Daily News- June 26- 2002- Wednesday

  • Aung San Suu Kyi arrives in Yenanyaung
  • Myanmar troops poised for fresh offensive against rebel
  • Chavalit launches war of words
  • Myanmar optimistic as billion dollars worth of drugs destroyed
  • Myanmar's Aung San Suu Kyi due to arrive in Mandalay
  • Unhindered by military, Suu Kyi arrives in Mandalay for landmark visit

  • Aung San Suu Kyi arrives in Yenanyaung, mixing personal with political

    YANGON, June 25 (AFP) - Myanmar's democracy leader Aung San Suu Kyi has made a stop in the town where her father attended high school on her first political trip outside the capital since being released from house arrest last month, a source from her National League for Democracy said Tuesday.

    The source said Aung San Suu Kyi arrived in the petroleum-producing town of Yenanyaung Tuesday morning, some 48 kilometres (30 miles) north of Natmauk, where the Nobel peace laureate spent Monday evening.

    Aung San Suu Kyi's father, Aung San, is considered the father of Myanmar's independence. He was assassinated in 1947, just months before the British granted the country its independence.

    At Natmauk -- her father's birthplace -- up to 1,000 people waited on the streets to catch a glimpse of her on Monday, the source said.Although she briefly spoke with some of them, she did not give any speeches, he added.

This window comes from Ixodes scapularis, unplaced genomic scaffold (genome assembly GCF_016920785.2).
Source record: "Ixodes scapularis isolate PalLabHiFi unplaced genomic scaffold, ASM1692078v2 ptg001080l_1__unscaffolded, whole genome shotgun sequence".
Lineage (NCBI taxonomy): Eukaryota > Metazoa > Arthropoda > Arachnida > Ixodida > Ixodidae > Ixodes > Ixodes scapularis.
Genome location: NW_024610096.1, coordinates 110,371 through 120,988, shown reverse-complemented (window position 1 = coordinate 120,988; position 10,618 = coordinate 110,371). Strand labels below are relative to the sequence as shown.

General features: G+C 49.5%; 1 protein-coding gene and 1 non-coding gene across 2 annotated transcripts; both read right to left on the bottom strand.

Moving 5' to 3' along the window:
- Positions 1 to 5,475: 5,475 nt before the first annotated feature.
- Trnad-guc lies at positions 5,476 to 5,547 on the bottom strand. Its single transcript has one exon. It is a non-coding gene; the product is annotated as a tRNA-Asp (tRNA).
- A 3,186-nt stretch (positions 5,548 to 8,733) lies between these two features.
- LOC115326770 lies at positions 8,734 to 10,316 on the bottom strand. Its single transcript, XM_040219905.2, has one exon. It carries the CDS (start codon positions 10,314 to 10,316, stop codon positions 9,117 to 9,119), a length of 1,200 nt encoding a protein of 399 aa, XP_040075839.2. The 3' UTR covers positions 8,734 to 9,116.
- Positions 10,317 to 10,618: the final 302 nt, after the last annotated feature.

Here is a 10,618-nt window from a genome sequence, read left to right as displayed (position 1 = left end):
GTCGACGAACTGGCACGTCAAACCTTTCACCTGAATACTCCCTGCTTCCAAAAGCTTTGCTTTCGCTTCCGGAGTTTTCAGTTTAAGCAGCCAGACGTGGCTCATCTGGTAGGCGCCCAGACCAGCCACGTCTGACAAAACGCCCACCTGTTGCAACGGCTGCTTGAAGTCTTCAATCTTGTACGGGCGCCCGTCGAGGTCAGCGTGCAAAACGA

Aung San Suu Kyi will continue her travels to Meiktila, another 129 kilometres (80 miles) northeast, where she may spend Tuesday night, the NLD source said."She had mentioned to some people that she may decide to spend the night in Meiktila before going ahead to Mandalay," the source said.

    She would then travel on Wednesday to Mandalay, the city that the ruling military regime barred her from travelling to in September 2000, prior to her most recent 19-month period of house arrest.

    An NLD source said Monday that "The Lady", as she is popularly known, had stopped in several towns since her departure Saturday, visiting NLD township offices and several government projects.

    The trip to Mandalay, Myanmar's second largest city and the northern hub of NLD activity, is Aung San Suu Kyi's first since the NLD won a sweeping election victory in 1990 that was never recognised by the junta.Observers have said a trip outside of the capital would be the true test of the regime's undertaking to allow her full freedom of movement since her release on May 6.

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    Myanmar troops poised for fresh offensive against rebels

    CHIANG MAI, Thailand, June 25 (AFP) - Hundreds of Myanmar soldiers and troops from the pro-Yangon United Wa State Army (UWSA) were Tuesday poised to attack Shan rebel strongholds, a rebel source said.

    About 700 troops were digging in in preparation for attack near the strongholds of Kaw Wan and Kaw Hom, and also shelling Kaw Muang, one of the rebel Shan State Army's (SSA) major bases lying opposite Thailand's Mae Fah Luang district, SSA spokeswoman Nang Khur Hsen told AFP.

    "Their attempt to capture Kaw Muang started last weekend, with the most intense offensive occurring from Sunday afternoon to the next morning," she said.

    The fresh fighting comes on the heels of a major offensive launched by Myanmar and pro-Yangon troops to recapture bases overrun by the SSA last month, which ran from June 6 to June 21.Myanmar's junta said Monday its troops had won back the bases on June 21.